As an Oakland Raiders fan, I have been forced to endure relentless Raider bashing by sports media ever since the Raiders tanked in the Gruden Bowl and have struggled ever since. It seems as though one of the favorite past times of many football related talking heads is to bash the Raiders when given the opportunity. Just the other day, Al Michaels took a shot at the Raiders when he wasn't even working.
As I said, this is nothing new. However, when the Raiders bashing occurs, the majority of the time, it is done by people who know what they are talking about and who point to factual evidence as to why they feel the way they do. While I may not always agree with their analysis, at least it can be said that it was made by someone who had taken the time to develop their thoughts based on actually studying the team, so its hard to justify getting mad about it.
This morning, however, I saw a story by Rich Walcoff of the San Francisco Examiner, comparing the 49ers and Raiders, that actually got my blood boiling. Reading his analysis left me thoroughly convinced that Walcoff had barely taken a look at the team rosters, let alone actually watched the teams play.
So, for all of the Raiders and 49ers fans out there, here is a head to head comparison of the 49ers and Raiders by someone who has done his homework.
Now, before I get to my comparison, let me start by explaining why I was so dumbfounded by Walcoff's article. While I disagreed with much of what he wrote, there were a few comments that were so off base, they need to be pointed out.
First, Walcoff makes the proclamation that the 49ers may have the best linebacking corps this side of Pittsburgh. This is so preposterous, I literally laughed out loud when I read it. The Niners lost Takeo Spikes during the off-season and while he is getting older, there is no question he played a major role for the 49ers. His replacement, NaVorro Bowman, has the potential to be real good, but has yet to have really proven himself. Meanwhile, Harbaugh was so unimpressed with his outside linebackers that he used his first round pick on Aldon Smith despite many other holes on the roster he could have addressed.
Next, in his "playmakers" section, Walcoff lists Darius Heyward-Bey as one of the Raiders biggest playmakers who should be unstoppable. I'm sorry, but has he even seen DHB play? I have yet to hear one person over the past three years mention him as a playmaker. As if that was not bad enough, Walcoff does not even mention Jacoby Ford who is clearly the Raiders biggest offensive threat behind Darren McFadden.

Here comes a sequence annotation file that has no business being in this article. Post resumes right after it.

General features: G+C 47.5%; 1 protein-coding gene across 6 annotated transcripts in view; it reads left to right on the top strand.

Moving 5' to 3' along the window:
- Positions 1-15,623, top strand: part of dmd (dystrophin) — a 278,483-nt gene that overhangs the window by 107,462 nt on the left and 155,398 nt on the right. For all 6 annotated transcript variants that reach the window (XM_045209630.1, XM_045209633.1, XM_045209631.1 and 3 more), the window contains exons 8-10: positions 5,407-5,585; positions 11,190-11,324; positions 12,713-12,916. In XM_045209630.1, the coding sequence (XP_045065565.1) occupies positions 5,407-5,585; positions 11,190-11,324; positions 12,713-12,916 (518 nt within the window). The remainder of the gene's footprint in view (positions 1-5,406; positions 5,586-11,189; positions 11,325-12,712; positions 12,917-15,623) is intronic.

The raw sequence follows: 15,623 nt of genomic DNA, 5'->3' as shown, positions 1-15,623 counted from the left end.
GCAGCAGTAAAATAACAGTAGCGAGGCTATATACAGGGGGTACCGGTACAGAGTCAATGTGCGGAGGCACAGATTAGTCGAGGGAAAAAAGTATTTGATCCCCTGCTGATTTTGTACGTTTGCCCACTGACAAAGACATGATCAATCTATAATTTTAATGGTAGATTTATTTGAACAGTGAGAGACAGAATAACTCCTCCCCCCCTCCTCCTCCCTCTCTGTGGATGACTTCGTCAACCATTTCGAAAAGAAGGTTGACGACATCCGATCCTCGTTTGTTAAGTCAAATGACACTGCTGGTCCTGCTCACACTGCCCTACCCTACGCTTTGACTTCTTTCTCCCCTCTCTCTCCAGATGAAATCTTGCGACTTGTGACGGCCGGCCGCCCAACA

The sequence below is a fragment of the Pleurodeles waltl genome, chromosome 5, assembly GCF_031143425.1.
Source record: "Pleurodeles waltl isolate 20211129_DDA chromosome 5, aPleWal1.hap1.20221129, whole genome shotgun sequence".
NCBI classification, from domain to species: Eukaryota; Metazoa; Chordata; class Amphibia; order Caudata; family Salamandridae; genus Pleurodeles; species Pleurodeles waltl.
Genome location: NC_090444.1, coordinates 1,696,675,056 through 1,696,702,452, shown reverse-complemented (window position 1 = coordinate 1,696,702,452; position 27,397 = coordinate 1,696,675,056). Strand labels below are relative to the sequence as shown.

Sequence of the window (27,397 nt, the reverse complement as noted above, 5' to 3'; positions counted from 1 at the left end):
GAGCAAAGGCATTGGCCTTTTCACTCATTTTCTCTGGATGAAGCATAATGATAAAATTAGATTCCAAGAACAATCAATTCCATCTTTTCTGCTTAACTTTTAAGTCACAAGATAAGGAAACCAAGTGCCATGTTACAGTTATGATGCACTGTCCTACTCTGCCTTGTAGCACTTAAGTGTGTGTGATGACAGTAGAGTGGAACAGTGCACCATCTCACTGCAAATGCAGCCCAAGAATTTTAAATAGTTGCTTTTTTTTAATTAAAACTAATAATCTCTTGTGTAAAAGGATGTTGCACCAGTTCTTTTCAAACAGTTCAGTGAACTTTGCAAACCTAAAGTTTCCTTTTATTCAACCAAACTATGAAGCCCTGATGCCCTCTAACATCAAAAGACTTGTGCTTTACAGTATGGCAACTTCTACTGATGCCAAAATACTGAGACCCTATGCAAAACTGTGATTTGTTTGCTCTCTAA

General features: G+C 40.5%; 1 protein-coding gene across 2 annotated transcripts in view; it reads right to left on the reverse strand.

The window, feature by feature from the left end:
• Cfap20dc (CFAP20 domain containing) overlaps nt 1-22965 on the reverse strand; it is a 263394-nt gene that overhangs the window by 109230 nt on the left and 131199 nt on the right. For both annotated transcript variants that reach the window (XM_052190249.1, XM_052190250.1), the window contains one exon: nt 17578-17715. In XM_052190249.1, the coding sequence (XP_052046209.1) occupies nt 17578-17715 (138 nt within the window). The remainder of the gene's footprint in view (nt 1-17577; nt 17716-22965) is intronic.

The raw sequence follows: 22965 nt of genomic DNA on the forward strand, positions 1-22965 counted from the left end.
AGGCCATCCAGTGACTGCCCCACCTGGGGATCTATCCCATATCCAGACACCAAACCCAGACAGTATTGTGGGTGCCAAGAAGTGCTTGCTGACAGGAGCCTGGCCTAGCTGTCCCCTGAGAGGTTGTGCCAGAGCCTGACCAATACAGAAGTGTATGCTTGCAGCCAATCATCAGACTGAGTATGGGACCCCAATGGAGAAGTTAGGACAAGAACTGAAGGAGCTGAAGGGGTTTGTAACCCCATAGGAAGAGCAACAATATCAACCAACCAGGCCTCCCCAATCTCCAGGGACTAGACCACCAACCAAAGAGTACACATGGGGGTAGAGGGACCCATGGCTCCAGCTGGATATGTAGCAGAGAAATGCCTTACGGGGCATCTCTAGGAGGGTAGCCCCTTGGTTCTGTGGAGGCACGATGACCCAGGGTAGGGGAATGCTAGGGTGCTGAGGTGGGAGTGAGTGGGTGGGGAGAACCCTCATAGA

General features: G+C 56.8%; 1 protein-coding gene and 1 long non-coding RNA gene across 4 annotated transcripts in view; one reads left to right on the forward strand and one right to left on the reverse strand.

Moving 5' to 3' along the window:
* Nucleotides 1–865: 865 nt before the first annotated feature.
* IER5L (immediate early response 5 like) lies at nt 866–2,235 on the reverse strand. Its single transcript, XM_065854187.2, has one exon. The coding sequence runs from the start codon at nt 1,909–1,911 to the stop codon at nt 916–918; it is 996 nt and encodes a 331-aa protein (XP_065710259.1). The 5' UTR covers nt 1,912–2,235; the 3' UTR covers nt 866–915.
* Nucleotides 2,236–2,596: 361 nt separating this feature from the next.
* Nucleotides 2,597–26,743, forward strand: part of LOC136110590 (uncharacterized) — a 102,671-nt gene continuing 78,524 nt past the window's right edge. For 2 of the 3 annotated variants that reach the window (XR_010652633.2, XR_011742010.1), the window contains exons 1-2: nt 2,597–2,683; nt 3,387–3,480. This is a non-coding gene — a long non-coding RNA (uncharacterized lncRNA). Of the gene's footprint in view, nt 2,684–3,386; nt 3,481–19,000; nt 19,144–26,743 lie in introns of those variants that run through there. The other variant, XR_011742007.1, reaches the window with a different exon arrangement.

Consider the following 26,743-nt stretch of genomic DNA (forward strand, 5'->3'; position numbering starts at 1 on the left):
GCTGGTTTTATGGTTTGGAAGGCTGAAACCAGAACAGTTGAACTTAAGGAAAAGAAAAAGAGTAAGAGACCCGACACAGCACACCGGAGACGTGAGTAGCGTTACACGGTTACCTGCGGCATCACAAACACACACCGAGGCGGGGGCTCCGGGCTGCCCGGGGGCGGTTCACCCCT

Finally, in comparing the special teams, Walcoff lists Nick Miller as the Raiders returner. Yeah, Nick Miller, the reserve wide receiver and third string returner that barely made the squad. Did he magically forget about how Jacoby Ford had three returns for touchdowns as a rookie? Did he not notice that the Raiders have a new wide receiver in Denarius Moore who will be splitting return duties with Ford? This one was so out there it literally left me dumbfounded.
Now, on to the head to head comparison. I will be using the same topics of comparison as Walcoff, but with realistic evaluations.
Both Harbaugh and Jackson are first time head coaches in the NFL and both come with impressive resumes. It could be said that Harbaugh has the upper hand because of his head coaching experience. But it also could be said that Jackson has the upper hand with much more NFL coaching experience.
Advantage: Toss up.
Comparing these two quarterbacks is pretty simple. They have comparable experience with Smith having been in the league for a year longer, but having missed over a year with an injury in 2007-2008 and neither player has played with a superior supporting cast.
Campbell has a quarterback rating 10 points higher than Smith and has a TD to INT of 68-46 while Smith boasts a 51-53. I know that quarterback ratings are flawed, but while they do not tell the whole truth, they are an indicator to be sure. That taken with the TD to INT ratio of the two and its really hard to make the argument that Smith is the better quarterback. I am by no means saying that Campbell is great, but of the two, he is clearly better.